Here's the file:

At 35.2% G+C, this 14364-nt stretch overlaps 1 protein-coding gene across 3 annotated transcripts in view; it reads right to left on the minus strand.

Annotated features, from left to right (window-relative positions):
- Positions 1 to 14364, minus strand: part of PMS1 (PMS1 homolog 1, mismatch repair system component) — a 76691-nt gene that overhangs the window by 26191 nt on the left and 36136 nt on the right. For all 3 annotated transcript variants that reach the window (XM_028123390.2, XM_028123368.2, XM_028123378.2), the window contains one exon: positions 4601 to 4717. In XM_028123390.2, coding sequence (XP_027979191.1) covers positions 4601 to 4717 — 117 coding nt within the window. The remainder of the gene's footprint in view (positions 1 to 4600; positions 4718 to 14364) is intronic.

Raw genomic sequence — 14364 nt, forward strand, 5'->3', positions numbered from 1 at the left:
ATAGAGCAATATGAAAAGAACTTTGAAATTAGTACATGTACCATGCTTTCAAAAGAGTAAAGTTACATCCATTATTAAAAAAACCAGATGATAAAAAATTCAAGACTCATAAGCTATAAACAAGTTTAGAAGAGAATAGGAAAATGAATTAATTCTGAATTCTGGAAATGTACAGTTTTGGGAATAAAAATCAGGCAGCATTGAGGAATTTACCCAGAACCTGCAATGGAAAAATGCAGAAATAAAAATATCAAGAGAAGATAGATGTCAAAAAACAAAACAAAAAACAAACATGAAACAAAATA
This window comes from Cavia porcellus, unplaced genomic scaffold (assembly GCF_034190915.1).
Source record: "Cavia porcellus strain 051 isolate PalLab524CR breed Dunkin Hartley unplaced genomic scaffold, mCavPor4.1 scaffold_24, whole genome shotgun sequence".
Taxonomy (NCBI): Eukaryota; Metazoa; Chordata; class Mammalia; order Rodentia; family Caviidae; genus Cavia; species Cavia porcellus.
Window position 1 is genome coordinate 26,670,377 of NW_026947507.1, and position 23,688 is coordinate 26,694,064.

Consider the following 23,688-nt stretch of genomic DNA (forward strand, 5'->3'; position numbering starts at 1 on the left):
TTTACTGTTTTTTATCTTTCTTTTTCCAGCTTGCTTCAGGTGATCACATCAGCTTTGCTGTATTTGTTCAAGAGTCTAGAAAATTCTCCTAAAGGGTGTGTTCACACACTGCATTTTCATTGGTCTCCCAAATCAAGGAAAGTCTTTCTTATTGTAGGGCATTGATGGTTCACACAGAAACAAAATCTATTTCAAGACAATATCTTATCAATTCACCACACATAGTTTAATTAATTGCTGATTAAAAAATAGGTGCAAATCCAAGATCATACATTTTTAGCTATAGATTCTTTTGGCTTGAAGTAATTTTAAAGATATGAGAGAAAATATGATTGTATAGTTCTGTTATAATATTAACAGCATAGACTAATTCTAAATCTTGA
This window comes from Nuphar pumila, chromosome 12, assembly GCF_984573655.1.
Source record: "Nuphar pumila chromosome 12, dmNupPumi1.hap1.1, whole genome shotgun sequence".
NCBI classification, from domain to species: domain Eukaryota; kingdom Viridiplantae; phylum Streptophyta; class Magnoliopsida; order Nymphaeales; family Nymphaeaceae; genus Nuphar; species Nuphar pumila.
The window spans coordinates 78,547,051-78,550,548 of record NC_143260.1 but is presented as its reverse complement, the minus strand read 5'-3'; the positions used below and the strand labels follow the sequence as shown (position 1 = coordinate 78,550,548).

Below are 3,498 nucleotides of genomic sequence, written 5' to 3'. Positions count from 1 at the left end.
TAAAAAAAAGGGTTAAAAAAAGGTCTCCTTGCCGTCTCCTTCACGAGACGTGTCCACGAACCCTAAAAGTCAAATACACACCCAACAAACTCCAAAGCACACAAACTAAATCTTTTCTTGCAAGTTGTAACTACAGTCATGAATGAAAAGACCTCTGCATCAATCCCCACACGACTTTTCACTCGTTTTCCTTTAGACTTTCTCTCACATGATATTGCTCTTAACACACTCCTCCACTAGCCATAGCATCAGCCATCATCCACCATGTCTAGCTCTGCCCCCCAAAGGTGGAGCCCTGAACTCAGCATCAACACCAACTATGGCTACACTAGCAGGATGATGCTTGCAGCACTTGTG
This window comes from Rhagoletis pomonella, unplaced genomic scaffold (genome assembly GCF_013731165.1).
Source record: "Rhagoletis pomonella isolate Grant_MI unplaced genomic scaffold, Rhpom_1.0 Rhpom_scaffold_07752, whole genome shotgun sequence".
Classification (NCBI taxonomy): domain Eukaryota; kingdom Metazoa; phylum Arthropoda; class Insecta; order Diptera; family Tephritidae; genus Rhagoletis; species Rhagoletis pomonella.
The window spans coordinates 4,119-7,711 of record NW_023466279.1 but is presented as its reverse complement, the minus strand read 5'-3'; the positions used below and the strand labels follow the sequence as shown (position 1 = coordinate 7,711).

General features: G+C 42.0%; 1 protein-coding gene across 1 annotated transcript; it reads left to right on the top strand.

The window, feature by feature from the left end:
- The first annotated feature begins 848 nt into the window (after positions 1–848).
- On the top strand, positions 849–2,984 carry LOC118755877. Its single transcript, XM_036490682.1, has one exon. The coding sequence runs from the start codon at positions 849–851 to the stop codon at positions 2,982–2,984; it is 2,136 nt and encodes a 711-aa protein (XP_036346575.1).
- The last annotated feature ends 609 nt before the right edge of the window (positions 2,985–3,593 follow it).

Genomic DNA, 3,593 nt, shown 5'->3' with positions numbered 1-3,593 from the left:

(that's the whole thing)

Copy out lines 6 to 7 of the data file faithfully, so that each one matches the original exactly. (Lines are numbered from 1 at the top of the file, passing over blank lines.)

This window comes from Cavia porcellus, unplaced genomic scaffold (assembly GCF_034190915.1).
Source record: "Cavia porcellus strain 051 isolate PalLab524CR breed Dunkin Hartley unplaced genomic scaffold, mCavPor4.1 scaffold_24, whole genome shotgun sequence".